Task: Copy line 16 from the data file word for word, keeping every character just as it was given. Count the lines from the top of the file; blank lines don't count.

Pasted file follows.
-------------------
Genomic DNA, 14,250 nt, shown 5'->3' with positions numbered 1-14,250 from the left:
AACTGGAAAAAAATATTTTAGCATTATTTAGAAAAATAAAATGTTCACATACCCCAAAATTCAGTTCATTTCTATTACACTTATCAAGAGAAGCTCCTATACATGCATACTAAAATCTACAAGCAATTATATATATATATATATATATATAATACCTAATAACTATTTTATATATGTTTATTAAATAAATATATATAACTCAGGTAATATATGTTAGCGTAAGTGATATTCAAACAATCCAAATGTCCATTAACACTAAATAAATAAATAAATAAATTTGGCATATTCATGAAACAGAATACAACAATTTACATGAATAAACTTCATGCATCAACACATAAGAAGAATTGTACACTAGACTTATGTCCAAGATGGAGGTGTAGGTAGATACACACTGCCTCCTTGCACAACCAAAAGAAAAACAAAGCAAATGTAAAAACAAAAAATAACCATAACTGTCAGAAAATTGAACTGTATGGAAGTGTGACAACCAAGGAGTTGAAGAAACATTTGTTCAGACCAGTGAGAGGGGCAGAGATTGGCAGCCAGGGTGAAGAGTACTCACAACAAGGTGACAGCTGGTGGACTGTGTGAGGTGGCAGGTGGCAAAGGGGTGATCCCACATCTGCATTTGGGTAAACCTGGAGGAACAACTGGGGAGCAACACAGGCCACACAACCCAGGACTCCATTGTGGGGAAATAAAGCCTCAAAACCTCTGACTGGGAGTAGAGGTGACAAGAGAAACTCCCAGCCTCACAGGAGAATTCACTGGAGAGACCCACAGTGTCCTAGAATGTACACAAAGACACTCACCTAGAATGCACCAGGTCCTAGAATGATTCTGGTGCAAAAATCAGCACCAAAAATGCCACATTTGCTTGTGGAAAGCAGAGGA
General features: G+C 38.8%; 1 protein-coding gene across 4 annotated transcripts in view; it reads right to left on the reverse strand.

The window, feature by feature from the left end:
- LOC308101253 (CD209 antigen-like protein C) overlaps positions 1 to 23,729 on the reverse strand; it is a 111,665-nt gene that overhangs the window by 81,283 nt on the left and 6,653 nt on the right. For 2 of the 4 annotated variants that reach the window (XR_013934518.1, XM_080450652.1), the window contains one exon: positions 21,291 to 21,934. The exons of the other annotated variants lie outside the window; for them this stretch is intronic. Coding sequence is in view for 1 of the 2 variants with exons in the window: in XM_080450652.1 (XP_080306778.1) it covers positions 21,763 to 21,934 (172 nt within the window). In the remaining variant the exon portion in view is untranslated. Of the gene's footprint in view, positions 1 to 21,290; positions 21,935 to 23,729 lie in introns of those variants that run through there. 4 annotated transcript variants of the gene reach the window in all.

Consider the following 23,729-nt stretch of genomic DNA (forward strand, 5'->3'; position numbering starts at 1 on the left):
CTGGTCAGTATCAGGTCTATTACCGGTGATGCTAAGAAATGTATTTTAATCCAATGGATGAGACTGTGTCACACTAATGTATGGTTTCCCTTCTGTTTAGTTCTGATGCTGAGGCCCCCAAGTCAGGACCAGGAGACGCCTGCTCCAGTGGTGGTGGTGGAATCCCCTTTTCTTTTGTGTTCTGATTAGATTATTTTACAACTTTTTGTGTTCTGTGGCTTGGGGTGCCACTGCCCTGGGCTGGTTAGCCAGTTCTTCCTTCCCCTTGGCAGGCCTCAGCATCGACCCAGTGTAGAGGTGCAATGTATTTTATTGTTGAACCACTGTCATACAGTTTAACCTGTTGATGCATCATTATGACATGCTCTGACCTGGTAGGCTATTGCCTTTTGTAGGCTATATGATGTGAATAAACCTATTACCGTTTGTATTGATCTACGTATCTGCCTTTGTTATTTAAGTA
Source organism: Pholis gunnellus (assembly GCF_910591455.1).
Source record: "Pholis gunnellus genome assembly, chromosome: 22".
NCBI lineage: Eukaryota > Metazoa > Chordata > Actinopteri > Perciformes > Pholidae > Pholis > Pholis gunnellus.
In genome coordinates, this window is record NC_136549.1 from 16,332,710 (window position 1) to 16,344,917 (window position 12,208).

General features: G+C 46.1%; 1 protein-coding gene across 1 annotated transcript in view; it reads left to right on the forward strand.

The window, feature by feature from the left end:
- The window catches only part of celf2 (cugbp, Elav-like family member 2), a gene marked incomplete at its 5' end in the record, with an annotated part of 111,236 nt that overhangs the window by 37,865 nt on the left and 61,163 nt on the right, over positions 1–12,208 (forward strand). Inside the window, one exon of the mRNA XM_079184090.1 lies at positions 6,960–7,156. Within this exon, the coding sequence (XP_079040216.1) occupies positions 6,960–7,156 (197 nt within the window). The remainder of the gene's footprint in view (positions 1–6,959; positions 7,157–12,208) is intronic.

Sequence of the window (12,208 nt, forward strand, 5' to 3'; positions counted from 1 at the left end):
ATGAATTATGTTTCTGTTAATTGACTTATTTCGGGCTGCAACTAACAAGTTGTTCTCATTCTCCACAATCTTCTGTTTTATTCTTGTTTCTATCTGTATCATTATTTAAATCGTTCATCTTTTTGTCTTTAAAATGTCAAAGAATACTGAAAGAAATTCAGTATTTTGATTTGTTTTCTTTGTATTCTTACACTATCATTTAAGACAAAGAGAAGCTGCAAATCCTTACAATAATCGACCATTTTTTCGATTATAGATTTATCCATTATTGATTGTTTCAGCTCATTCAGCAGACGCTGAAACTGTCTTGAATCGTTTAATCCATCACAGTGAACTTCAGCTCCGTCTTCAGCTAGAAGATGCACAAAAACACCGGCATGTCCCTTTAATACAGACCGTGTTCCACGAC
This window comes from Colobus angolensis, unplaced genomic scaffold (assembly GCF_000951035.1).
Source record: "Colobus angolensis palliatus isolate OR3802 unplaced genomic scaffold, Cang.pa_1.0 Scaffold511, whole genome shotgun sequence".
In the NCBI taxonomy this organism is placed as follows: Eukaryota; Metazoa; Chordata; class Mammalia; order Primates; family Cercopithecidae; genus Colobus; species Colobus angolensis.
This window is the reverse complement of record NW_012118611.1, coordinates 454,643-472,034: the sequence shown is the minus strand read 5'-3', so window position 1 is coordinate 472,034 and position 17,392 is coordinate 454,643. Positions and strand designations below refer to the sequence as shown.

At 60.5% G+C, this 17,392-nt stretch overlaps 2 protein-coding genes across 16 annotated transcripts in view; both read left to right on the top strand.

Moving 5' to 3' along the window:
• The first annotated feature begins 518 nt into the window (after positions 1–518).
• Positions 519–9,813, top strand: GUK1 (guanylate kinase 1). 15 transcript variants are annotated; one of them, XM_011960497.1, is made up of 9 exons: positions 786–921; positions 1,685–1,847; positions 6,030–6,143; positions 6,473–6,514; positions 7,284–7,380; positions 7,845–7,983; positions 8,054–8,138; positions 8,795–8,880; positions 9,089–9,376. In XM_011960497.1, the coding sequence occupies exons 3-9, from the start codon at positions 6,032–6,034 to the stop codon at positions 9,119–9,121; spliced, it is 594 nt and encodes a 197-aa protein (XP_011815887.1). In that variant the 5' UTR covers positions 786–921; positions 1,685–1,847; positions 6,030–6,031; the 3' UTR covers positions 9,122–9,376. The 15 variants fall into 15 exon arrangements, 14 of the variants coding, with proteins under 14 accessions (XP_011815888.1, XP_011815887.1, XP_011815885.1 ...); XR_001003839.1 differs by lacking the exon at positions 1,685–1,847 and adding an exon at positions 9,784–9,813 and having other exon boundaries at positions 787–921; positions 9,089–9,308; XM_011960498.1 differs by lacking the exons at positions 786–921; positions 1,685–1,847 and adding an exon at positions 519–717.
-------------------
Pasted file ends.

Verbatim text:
ATGAATTATGTTTCTGTTAATTGACTTATTTCGGGCTGCAACTAACAAGTTGTTCTCATTCTCCACAATCTTCTGTTTTATTCTTGTTTCTATCTGTATCATTATTTAAATCGTTCATCTTTTTGTCTTTAAAATGTCAAAGAATACTGAAAGAAATTCAGTATTTTGATTTGTTTTCTTTGTATTCTTACACTATCATTTAAGACAAAGAGAAGCTGCAAATCCTTACAATAATCGACCATTTTTTCGATTATAGATTTATCCATTATTGATTGTTTCAGCTCATTCAGCAGACGCTGAAACTGTCTTGAATCGTTTAATCCATCACAGTGAACTTCAGCTCCGTCTTCAGCTAGAAGATGCACAAAAACACCGGCATGTCCCTTTAATACAGACCGTGTTCCACGAC